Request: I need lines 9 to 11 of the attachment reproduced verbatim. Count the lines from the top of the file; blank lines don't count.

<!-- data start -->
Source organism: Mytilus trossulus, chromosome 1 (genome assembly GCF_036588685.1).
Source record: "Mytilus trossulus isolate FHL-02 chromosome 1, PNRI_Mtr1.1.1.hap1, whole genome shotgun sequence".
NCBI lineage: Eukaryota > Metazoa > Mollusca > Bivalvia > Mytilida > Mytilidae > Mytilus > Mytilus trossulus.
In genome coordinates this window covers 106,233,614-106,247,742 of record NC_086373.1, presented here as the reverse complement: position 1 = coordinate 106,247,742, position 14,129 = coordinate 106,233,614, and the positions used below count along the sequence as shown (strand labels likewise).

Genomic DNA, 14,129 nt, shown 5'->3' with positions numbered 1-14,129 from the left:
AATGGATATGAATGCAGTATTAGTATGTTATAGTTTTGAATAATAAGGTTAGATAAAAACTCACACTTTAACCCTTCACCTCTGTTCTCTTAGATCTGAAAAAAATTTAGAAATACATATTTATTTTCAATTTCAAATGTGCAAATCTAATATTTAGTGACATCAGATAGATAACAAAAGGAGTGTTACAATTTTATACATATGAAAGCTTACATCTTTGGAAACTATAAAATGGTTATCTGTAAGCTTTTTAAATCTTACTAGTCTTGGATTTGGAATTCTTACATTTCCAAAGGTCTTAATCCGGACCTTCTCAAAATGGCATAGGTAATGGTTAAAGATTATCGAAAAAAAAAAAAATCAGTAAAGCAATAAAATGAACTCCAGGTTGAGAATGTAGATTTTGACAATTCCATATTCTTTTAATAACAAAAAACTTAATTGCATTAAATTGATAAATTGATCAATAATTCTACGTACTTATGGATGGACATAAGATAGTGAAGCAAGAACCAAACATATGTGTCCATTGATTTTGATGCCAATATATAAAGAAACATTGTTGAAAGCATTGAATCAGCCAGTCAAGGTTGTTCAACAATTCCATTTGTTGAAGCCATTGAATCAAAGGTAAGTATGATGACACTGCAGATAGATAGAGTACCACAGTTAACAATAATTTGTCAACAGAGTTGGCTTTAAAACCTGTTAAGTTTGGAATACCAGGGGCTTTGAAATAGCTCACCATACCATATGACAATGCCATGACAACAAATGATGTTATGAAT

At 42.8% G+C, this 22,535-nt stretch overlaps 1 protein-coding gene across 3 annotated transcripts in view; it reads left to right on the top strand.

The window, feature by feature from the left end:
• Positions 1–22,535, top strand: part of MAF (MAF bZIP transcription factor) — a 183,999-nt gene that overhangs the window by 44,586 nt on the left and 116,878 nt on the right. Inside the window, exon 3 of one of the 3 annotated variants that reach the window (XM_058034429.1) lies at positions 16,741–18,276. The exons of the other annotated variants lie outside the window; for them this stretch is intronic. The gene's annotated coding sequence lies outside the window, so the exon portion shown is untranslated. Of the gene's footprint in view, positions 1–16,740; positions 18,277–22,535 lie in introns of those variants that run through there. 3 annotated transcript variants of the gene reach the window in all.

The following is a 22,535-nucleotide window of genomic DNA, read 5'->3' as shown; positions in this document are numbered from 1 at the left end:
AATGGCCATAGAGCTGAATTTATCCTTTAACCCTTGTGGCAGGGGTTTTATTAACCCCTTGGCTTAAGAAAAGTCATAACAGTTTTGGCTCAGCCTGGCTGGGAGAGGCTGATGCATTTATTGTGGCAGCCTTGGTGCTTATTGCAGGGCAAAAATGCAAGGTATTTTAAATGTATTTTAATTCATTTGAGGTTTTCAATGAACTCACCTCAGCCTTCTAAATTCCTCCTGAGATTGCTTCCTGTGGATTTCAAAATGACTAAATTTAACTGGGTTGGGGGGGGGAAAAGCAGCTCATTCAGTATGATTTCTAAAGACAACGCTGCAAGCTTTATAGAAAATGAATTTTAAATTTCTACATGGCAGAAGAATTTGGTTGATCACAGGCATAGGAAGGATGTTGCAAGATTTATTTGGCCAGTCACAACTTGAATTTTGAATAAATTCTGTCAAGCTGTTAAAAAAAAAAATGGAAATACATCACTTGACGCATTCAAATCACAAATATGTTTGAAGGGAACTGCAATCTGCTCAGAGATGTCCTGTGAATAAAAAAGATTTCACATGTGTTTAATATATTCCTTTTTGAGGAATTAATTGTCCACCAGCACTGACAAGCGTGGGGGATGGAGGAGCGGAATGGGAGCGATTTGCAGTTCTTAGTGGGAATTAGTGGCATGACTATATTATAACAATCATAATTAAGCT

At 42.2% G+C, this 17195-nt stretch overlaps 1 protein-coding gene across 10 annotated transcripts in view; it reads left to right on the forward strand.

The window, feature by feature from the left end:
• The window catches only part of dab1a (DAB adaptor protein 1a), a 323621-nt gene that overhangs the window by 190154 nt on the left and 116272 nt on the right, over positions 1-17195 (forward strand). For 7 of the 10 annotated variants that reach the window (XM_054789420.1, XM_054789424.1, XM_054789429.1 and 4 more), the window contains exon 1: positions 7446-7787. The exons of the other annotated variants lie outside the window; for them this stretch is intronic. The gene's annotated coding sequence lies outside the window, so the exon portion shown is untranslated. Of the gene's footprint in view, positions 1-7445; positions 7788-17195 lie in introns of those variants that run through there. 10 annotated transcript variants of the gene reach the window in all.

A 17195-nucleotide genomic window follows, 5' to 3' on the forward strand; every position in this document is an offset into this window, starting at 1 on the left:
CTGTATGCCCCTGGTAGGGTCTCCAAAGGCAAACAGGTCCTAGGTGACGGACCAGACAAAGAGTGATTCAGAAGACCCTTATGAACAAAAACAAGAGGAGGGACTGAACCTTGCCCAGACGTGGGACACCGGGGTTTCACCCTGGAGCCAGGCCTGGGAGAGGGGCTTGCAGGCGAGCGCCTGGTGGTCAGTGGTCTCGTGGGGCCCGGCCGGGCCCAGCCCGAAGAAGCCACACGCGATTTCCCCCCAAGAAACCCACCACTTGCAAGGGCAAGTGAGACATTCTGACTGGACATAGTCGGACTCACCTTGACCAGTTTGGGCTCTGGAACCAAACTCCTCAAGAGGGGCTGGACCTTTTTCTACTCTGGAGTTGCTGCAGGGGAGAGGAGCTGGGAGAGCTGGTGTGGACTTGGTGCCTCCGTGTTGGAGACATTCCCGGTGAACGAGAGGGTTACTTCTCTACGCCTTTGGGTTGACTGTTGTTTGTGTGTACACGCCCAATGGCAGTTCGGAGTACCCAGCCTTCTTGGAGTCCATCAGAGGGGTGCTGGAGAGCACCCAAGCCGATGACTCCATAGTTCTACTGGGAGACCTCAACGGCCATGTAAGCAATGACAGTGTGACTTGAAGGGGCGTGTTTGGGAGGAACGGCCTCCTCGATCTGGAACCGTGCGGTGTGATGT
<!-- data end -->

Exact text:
• Positions 1–22,535, top strand: part of MAF (MAF bZIP transcription factor) — a 183,999-nt gene that overhangs the window by 44,586 nt on the left and 116,878 nt on the right. Inside the window, exon 3 of one of the 3 annotated variants that reach the window (XM_058034429.1) lies at positions 16,741–18,276. The exons of the other annotated variants lie outside the window; for them this stretch is intronic. The gene's annotated coding sequence lies outside the window, so the exon portion shown is untranslated. Of the gene's footprint in view, positions 1–16,740; positions 18,277–22,535 lie in introns of those variants that run through there. 3 annotated transcript variants of the gene reach the window in all.

The following is a 22,535-nucleotide window of genomic DNA, read 5'->3' as shown; positions in this document are numbered from 1 at the left end:
AATGGCCATAGAGCTGAATTTATCCTTTAACCCTTGTGGCAGGGGTTTTATTAACCCCTTGGCTTAAGAAAAGTCATAACAGTTTTGGCTCAGCCTGGCTGGGAGAGGCTGATGCATTTATTGTGGCAGCCTTGGTGCTTATTGCAGGGCAAAAATGCAAGGTATTTTAAATGTATTTTAATTCATTTGAGGTTTTCAATGAACTCACCTCAGCCTTCTAAATTCCTCCTGAGATTGCTTCCTGTGGATTTCAAAATGACTAAATTTAACTGGGTTGGGGGGGGGAAAAGCAGCTCATTCAGTATGATTTCTAAAGACAACGCTGCAAGCTTTATAGAAAATGAATTTTAAATTTCTACATGGCAGAAGAATTTGGTTGATCACAGGCATAGGAAGGATGTTGCAAGATTTATTTGGCCAGTCACAACTTGAATTTTGAATAAATTCTGTCAAGCTGTTAAAAAAAAAAATGGAAATACATCACTTGACGCATTCAAATCACAAATATGTTTGAAGGGAACTGCAATCTGCTCAGAGATGTCCTGTGAATAAAAAAGATTTCACATGTGTTTAATATATTCCTTTTTGAGGAATTAATTGTCCACCAGCACTGACAAGCGTGGGGGATGGAGGAGCGGAATGGGAGCGATTTGCAGTTCTTAGTGGGAATTAGTGGCATGACTATATTATAACAATCATAATTAAGCT